#1




quadrat prog CVXOPT Python
I have a question about specifying the upper/lower bounds in CVXOPT/Python.
The A and b matrix specify the condition: yTranspose.alpha = 0 and this is clear. The bounds for "alpha" are defined as: lower bound = 0, upper bound = infinity. There is a G matrix that defines inequalities (G.alpha<= h). Could we use the (negative)G matrix defined as an Identity matrix to define the lower bound. That is, G<0 (G.alpha<=0)? If G = I than I.alpha = alpha and it would define a bound for alpha. How about defining the upper bounds as infinite??? Any comments about the use of CVXOPT are really appreciated. How did you reason about specifying the upper/lower bounds.... 
#2




Re: quadrat prog CVXOPT Python
I used CVXOPT and Python for this homework set. I had never used CVXOPT before this. Here are some observations based on my experience.

#3




Re: quadrat prog CVXOPT Python
Thanks!
Code:
Keep in mind that the results aren't exact. In particular, the alphas's might sometimes be negative despite the constraint so you need to include some fuzziness in how you interpret the results. What do you mean by fuziness? If the alpha is very small (i.e. e5, e9), it should be the same as zero? Or... What about negative values? Should they be treated as zero?... 
#4




Re: quadrat prog CVXOPT Python
It's similar to floating point in general. If you have some computed number whose exact value should be , the floating point number you actually get is not necessarily exactly but rather is in some interval for some (hopefully) small .
Thus, when you are looking for a 0, you should consider anything close to 0 to be 0. The question then is how close is close enough? To deal with that, I printed out the 's from a few runs, and eyeballed them to get an idea of what a good might be. That was good enough to get all of the problems right. Alternatively, one of the items in the dictionary gp returns is named 'gap'. I do not understand CVXOPT well enough yet to be quite sure what the gap is, but it seems to be a good candidate for .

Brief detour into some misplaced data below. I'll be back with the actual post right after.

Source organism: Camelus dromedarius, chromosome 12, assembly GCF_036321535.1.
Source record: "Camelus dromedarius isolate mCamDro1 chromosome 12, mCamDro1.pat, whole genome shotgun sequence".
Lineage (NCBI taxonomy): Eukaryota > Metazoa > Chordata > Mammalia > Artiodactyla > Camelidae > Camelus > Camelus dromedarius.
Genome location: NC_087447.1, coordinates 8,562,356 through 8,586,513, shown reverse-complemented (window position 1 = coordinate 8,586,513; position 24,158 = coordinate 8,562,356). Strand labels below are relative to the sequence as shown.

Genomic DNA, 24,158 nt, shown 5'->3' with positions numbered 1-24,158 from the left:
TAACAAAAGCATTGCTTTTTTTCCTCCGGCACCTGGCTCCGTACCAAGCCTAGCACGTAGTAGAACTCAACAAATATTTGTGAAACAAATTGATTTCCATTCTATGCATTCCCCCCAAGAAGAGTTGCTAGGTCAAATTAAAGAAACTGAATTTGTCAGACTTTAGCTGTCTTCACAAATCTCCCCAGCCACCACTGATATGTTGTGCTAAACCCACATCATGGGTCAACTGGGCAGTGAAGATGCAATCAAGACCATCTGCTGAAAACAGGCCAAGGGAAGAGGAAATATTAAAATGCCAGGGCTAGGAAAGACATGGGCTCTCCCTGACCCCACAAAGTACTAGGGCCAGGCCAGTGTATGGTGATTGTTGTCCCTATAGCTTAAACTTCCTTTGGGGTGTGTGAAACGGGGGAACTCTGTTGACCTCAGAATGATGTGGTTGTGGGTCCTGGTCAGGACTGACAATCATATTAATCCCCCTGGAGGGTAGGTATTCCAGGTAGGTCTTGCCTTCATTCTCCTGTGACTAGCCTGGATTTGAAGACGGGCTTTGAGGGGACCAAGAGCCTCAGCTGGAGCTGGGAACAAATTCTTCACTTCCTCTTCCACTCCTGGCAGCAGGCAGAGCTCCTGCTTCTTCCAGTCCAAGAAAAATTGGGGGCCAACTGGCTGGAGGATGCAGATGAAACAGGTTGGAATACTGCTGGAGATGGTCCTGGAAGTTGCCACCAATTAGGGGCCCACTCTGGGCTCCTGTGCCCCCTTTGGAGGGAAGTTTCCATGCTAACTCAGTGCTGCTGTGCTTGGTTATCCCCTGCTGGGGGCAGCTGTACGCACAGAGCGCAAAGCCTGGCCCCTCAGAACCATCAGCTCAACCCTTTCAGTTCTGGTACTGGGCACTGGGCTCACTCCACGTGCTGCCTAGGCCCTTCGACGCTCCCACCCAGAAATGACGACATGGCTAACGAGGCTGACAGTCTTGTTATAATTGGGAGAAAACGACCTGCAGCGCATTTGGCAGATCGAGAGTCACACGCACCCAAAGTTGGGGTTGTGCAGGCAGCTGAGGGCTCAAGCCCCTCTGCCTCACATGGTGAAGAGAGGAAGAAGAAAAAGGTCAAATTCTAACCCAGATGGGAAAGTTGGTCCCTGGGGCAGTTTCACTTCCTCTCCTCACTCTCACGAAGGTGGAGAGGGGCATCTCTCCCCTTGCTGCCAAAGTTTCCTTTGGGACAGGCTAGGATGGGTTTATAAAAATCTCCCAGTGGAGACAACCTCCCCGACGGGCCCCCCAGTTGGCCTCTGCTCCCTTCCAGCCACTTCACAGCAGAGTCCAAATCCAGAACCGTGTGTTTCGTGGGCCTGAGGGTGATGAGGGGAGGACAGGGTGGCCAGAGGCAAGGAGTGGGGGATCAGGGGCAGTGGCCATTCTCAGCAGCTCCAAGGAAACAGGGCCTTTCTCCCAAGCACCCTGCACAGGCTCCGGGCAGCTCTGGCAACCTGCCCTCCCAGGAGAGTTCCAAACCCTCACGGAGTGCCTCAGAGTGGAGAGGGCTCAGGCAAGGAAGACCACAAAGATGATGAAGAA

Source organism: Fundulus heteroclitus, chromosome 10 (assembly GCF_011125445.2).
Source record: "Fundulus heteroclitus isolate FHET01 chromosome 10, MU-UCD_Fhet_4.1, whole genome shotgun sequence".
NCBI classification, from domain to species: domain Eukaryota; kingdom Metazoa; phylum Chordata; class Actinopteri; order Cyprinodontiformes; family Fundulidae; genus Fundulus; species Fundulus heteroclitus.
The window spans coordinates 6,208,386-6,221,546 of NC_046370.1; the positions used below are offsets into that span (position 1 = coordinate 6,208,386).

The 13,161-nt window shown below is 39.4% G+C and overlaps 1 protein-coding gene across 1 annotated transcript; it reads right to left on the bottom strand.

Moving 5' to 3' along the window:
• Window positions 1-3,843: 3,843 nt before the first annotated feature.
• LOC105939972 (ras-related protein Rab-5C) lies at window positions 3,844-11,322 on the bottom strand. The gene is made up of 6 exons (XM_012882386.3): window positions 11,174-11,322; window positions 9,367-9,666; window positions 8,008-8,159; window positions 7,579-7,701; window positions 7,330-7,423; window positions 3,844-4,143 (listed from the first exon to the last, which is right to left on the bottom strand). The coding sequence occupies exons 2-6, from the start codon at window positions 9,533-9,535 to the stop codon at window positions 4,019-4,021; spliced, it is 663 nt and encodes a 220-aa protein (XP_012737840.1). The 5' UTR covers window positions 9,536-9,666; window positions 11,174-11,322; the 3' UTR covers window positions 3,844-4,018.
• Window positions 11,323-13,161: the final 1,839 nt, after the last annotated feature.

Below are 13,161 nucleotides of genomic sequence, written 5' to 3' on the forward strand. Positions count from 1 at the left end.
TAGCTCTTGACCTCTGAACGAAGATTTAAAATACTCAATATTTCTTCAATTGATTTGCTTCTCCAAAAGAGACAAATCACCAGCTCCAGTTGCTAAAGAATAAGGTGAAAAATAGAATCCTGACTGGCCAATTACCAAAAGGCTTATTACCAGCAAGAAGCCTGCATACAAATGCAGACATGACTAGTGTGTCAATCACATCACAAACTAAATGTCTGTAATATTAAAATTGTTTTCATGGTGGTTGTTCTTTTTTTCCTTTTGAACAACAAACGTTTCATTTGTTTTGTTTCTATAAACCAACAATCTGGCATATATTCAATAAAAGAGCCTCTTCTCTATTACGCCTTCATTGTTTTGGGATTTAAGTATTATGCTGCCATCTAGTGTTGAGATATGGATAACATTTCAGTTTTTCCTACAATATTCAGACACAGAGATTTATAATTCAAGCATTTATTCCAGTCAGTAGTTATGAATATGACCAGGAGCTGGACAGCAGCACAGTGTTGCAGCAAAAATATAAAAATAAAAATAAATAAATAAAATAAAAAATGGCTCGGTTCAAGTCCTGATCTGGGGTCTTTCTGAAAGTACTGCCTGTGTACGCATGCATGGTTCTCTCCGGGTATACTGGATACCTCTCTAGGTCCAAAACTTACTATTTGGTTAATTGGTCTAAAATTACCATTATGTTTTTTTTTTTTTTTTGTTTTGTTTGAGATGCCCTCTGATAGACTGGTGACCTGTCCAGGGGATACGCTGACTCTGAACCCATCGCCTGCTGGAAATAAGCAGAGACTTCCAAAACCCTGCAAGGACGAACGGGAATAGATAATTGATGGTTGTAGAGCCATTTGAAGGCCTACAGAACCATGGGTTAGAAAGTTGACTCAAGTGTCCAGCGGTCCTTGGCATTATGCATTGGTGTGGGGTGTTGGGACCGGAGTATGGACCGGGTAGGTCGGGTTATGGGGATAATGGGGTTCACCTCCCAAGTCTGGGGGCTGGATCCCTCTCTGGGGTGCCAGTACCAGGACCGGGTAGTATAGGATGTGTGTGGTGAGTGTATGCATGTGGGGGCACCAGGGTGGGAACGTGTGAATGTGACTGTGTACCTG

#5




Re: quadrat prog CVXOPT Python
Did you need an upper bound in CVXOPT? I didn't use it but the result was quite strange. Not only it has negative values, it doesn't seem to be right. I am still trying to figure out where I did wrong.

#6




Re: quadrat prog CVXOPT Python
Quote:
http://courses.csail.mit.edu/6.867/w.../Qpcvxopt.pdf This document makes a quick reference to upper bounds (first page/last paragraph) but it is not clear how to specify our upper bound (infinite). When I run my CVXOPT, I am getting quite a few failures with the information: Terminated (singular KKT matrix). I am using all the default parameters....I am not sure about the reason. Are you getting the same problem? 
#7




Re: quadrat prog CVXOPT Python
No, I didn't get the singular KKT matrix error, but the results I got didn't seem to be right. I tried to run the sample svm code suggested by kdresser and found it gave the same error result. Now I am even more confused.

#8




Re: quadrat prog CVXOPT Python
I'm another newbie to QP solvers, using CVXOPT. Also new to NumPy, whose speed made running many large tests feasible.
These helped: From a post by kkkkk from the first (Spring 2012) run of this course: http://ascratchpad.blogspot.com/2010...erivation.html http://www.mblondel.org/journal/2010...nesinpython/ And: http://courses.csail.mit.edu/6.867/w.../Qpcvxopt.pdf Ensure that double floats are used everywhere ( cvxopt.matrix(... tc='d')). The docs state that these tolerances are the defaults (though the options dictionary is initially empty) cvxopt.solvers.options['abstol'] = 1e7 # Default? cvxopt.solvers.options['reltol'] = 1e6 # Default? cvxopt.solvers.options['feastol'] = 1e7 # Default? Tightening things to cvxopt.solvers.options['abstol'] = 1e9 # <<< cvxopt.solvers.options['reltol'] = 1e8 # <<< cvxopt.solvers.options['feastol'] = 1e9 # <<< reduced the number of extra SVs and reduced E_in from ~1% to 0 for the 100 sample experiment. Further tightening upset QP, causing a handfull of "Terminated (singular KKT matrix)" messages. Note: this was all thud and blunder experimenting, with no understanding of CVXOPT's internals. The fiddle invented by elkka (see Spring postings) to improve Octave's QP made no significant difference to my CVXOPT QP runs, other than to reduce the number of extra SVs a little bit more. It also eliminated E_in before the above tolerance changes were made. CVXOPT's iteration count never ran away (~7 .. ~24 for 10 .. 500 points). HTH. 
Tags 
cvxopt, python, quadratic programming 
Thread Tools  
Display Modes